Unilever brought in EY to assess and trigger thoughts about automation. This 12-week programme reviewed the company’s end-to-end processes, using global, Unilever and industry best practices to identify which processes could be automated and eliminated. Mikateko said that the key call out from this process is to make sure that you are doing this holistically, including your staff in the process.

“If your people aren’t coming with you on your journey, then they won’t be open to sharing information. So we looked at how to make sure that we used this opportunity to inspire our teams to be able to do this on their own.”

She said that, thus inspired, her finance team identified tax reconciliations as an area that could be automated. Introducing robotic process automation in this department whittled a two-week process down to one day.

In response to a question from the audience, she added that transparency has been a crucial part of the process.

“Being a purpose-led, future-fit organisation does imply that processes will be automated, and some roles will be lost. You have to be transparent about that. What we do with employees is we make sure that they go through a learning journey. We have compulsory 50 hours of learning that the finance team have to have completed by the end of the year so that they can learn about this digital environment and other skills and capabilities that they need.”  

The two groups of CFOs rotated into each speaker’s room so that they could benefit from a more intimate discussion in a smaller group. While the speakers’ presentations were immensely valuable, it was the conversation that they spurred in the Q&A and discussion sessions afterwards in which the audience really came alive.

“This is the crucial importance of these kinds of events,” said John. “It gives CFOs the opportunity to connect with their peers and find solutions to the challenges they face and support for the complexities of their profession.”
We are all digital immigrants
The audience then came back together to hear the closing words from Ian Russell, ex-CEO of BCX and author of ‘The Other End of the Telescope’. He presented the argument that the past is a foreign country and that relevance – your personal relevance, your career relevance and the relevance of your business to its customers – is the only thing that matters.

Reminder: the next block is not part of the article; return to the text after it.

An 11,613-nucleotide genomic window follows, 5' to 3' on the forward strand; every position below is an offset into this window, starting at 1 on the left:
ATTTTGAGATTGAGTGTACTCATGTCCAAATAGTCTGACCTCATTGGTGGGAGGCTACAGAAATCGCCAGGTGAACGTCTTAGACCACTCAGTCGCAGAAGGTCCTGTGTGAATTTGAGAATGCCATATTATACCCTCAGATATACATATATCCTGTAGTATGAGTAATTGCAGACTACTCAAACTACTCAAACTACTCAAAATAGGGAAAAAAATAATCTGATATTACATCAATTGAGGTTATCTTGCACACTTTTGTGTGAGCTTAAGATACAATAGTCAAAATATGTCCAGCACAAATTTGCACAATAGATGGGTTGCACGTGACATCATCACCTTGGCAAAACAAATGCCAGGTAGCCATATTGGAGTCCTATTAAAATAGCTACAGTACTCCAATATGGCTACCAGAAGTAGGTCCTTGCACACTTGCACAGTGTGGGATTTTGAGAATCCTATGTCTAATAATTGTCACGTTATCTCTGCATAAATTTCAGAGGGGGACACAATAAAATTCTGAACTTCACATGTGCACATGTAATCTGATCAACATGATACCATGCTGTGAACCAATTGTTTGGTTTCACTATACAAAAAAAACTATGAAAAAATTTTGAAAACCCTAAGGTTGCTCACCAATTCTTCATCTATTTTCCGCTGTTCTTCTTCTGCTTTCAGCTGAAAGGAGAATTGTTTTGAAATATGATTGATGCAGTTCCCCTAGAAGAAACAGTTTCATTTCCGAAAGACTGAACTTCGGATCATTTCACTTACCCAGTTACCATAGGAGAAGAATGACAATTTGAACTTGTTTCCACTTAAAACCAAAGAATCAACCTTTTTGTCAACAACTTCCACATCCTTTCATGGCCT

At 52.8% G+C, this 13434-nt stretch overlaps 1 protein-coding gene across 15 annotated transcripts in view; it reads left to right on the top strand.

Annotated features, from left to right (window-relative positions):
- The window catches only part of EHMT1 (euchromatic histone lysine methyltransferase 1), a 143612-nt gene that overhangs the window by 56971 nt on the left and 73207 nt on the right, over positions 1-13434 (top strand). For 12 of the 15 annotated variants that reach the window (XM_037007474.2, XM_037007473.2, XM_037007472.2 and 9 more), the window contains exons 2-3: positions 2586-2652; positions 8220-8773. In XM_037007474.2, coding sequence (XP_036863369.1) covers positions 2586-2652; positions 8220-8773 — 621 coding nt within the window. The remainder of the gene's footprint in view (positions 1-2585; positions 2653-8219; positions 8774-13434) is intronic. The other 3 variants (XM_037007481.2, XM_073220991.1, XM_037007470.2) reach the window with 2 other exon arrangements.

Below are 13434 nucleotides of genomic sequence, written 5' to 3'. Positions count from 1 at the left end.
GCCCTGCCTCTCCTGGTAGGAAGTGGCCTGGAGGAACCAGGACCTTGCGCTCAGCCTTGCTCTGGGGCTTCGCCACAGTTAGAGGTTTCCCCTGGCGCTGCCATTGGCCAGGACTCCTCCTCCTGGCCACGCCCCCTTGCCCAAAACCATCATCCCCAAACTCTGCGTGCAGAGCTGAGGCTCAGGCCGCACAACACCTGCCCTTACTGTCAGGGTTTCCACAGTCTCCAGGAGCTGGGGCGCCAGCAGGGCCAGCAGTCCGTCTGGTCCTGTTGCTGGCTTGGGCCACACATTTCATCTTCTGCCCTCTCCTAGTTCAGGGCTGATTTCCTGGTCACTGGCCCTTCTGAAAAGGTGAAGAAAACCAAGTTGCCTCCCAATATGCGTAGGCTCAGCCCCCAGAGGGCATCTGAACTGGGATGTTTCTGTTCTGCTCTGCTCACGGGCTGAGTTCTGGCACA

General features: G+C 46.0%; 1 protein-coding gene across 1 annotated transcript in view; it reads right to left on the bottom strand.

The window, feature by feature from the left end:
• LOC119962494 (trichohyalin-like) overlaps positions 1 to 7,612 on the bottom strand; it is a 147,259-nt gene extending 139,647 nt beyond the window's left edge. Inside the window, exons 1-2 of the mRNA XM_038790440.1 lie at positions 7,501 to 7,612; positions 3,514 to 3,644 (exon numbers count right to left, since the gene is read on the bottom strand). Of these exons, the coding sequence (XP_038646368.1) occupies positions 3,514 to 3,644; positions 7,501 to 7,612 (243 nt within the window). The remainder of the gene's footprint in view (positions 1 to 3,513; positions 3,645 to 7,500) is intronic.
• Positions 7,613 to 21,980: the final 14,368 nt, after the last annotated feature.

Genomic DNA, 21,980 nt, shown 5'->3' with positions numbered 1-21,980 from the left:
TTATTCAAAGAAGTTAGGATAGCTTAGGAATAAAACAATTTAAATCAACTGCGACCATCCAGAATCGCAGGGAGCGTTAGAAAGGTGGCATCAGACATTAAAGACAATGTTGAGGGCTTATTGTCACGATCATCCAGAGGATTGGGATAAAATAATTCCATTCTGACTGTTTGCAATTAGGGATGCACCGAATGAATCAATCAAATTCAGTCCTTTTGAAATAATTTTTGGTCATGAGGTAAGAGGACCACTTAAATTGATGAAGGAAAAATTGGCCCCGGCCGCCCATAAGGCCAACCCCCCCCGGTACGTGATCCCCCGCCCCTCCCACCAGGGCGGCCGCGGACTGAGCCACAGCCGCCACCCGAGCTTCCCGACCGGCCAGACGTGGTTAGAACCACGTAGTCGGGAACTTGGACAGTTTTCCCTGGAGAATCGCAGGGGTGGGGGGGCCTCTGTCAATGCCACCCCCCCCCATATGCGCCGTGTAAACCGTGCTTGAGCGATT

“We are all digital immigrants,” Ian said. “We have come into this technological world that we live in today relevantly late in life and have had to work out how to use it. We do our best.”

On the other hand, he said that the children of today instinctively know how to use new technologies. “These kids are digital natives.”

He added that there are companies that are citizens of the digital world as well – Netflix, Uber and Airbnb being common examples. “These companies haven’t just emerged in a technological world and a digitally native world, they have changed the business model fundamentally.”

He pointed out that there are older businesses that are trying to keep up by using technology to be less bad than they used to be. “But they’re not fundamentally disrupting the business models within which they work. They are digital immigrants, not yet brave and dangerous enough to take on the business models that are being disrupted by the people coming in. And we are very much like that, in our careers and in the businesses that we work in today. And that irrelevance comes very quickly.”

Ian highlighted some things that we can do to stay relevant:

  • Embrace reality and make it your friend.
  • Work out what is your why? Why do you go to work and why does your function do what it does? And what is the why of your organisation? This is far more important than the what you do there and the how that you do that.
  • Create an ability within your business to fail early, fail fast and fail forward. Encourage people to do things differently in a safe environment that always rewards glorious failure than actually looks after minor conservative success because we were slightly less bad than last year.
  • Embrace diversity. You need diversity in all parts of the organisation in terms of industry background, ways of working and how you get stuff done.